to lay-off 30,000 state workers. His majority falls by one
lawmaker to 153 after he expels Louka Katseli for voting against
one of the articles. EU, ECB, IMF issue draft sustainability
report on Greece saying debt dynamics remain “worrying.”

Oct. 23: European leaders say a summit on the euro crisis won’t
produce decisions and set another meeting for Oct. 26. Greek 10-
year yields trade at 25 percent.

Oct. 26-27: EU leaders hold 14th crisis summit in 21 months.
After more than 10 hours of talks, leaders agreed to leverage
the EU’s temporary bailout fund to boost its firepower to 1
trillion euros, force private investors to accept a 50 percent
haircut on Greek bonds, push European banks to raise 106 billion
euros in new capital, and extend a new aid package worth 130
billion euros for Greece.

Oct. 31: Papandreou stuns EU politicians and Greek lawmakers by
calling a referendum on the second bailout agreement. MF Global
Holdings Inc. declares bankruptcy after bets on sovereign debt
backfire.

Nov. 1: Stocks and bonds plunged worldwide on concern an
unsuccessful referendum will push Greece into a disorderly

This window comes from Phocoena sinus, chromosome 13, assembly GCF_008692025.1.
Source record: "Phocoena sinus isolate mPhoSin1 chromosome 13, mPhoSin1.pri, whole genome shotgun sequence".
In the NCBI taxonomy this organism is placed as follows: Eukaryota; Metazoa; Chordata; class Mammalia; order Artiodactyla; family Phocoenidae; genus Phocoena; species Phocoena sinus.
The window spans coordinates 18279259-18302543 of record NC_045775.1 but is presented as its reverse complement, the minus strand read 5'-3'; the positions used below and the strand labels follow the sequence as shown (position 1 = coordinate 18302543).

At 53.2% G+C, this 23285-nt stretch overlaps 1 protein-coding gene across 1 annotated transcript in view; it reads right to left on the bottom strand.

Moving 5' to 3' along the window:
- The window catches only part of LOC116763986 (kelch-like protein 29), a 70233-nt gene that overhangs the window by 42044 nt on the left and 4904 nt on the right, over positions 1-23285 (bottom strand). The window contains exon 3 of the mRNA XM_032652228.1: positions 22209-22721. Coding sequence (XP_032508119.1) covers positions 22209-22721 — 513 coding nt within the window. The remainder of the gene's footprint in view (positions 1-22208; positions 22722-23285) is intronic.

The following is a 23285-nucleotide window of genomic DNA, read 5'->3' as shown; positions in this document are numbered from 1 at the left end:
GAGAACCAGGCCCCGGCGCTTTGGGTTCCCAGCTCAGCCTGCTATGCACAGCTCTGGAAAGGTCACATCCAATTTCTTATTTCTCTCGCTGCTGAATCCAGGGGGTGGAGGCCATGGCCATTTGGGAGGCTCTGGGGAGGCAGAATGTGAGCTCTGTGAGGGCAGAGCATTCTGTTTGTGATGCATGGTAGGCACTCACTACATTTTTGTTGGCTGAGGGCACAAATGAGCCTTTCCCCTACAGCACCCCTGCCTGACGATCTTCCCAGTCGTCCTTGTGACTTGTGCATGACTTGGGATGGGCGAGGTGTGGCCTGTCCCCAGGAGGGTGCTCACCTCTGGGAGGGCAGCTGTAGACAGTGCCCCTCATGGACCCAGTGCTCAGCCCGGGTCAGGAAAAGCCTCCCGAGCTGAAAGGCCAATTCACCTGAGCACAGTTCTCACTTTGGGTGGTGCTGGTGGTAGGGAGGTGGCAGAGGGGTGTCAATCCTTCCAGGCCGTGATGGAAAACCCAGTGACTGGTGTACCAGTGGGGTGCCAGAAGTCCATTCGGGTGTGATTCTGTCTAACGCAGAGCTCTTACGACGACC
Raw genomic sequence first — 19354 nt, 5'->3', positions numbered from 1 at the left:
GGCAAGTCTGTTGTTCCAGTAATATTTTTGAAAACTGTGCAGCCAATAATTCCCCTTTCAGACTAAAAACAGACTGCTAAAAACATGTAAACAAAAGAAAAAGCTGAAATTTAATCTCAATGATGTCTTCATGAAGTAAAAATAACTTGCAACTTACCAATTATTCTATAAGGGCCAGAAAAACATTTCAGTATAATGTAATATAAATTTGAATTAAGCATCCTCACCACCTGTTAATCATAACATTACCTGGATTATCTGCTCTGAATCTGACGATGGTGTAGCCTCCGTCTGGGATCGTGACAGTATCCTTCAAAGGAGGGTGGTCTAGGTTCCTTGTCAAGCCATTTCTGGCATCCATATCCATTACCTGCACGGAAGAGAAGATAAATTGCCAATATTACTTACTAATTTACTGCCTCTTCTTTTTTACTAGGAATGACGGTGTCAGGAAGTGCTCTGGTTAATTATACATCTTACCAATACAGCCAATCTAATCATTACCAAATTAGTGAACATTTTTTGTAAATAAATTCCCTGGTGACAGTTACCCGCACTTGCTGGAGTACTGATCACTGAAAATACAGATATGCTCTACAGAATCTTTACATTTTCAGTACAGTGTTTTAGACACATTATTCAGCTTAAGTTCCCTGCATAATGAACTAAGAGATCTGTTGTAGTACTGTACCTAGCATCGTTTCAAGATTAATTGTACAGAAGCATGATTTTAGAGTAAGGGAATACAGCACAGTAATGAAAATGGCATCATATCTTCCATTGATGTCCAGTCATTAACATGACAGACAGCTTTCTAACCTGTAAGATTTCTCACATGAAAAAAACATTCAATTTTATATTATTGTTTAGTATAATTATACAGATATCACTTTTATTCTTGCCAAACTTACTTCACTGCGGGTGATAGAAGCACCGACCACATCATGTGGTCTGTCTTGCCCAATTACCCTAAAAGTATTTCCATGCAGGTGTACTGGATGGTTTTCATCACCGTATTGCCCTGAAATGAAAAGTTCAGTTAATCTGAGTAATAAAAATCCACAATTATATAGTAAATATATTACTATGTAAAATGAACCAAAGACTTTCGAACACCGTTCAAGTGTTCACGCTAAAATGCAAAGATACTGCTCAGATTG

default. The yield on Greece’s two-year bond rises to a record
84.7 percent. Mario Draghi succeeds Trichet as ECB president.

Nov. 2: European leaders cut off aid payments to Greece and say
Greece must decide soon whether it wants to stay in the euro.
The ultimatum is at odds with the Maastricht Treaty’s assertion
that monetary union is “irrevocable.”

Nov. 3: Papandreou backs down on euro referendum.

Nov. 6: Papandreou agrees to step aside to make way for a
government of national unity.

Nov. 11: Lucas Papademos, a former ECB vice president is sworn
in as prime minister of a Greek unity government.

Dec. 5: S&P puts Germany, France and 13 other euro-area nations
on review for a downgrade.

Dec. 8: The ECB cuts its benchmark rate back to a record low of
1 percent and offers banks unlimited cash for three years. It
also eases collateral rules.

Dec. 9: Leaders complete all-night talks in Brussels on a
“fiscal compact,” sparking a split with the U.K. Euro
governments add 200 billion euros to their crisis-fighting
war chest, tighten rules to curb future debts and speed the
start of a 500 billion-euro permanent rescue fund to next year.
Draghi welcomes the decisions, without signaling any willingness
to step up bond purchases.

Greek 10-year bond yield at 32 percent.
Italian 10-year bond yield at 6.47 percent.
Spanish 10-year bond yield at 5.77 percent.
German 10-year bond yield at 2.07 percent.

2012

Feb. 17: The ECB swaps Greek bonds purchased under the SMP for
new ones to ensure it isn’t forced to take losses in a debt
restructuring.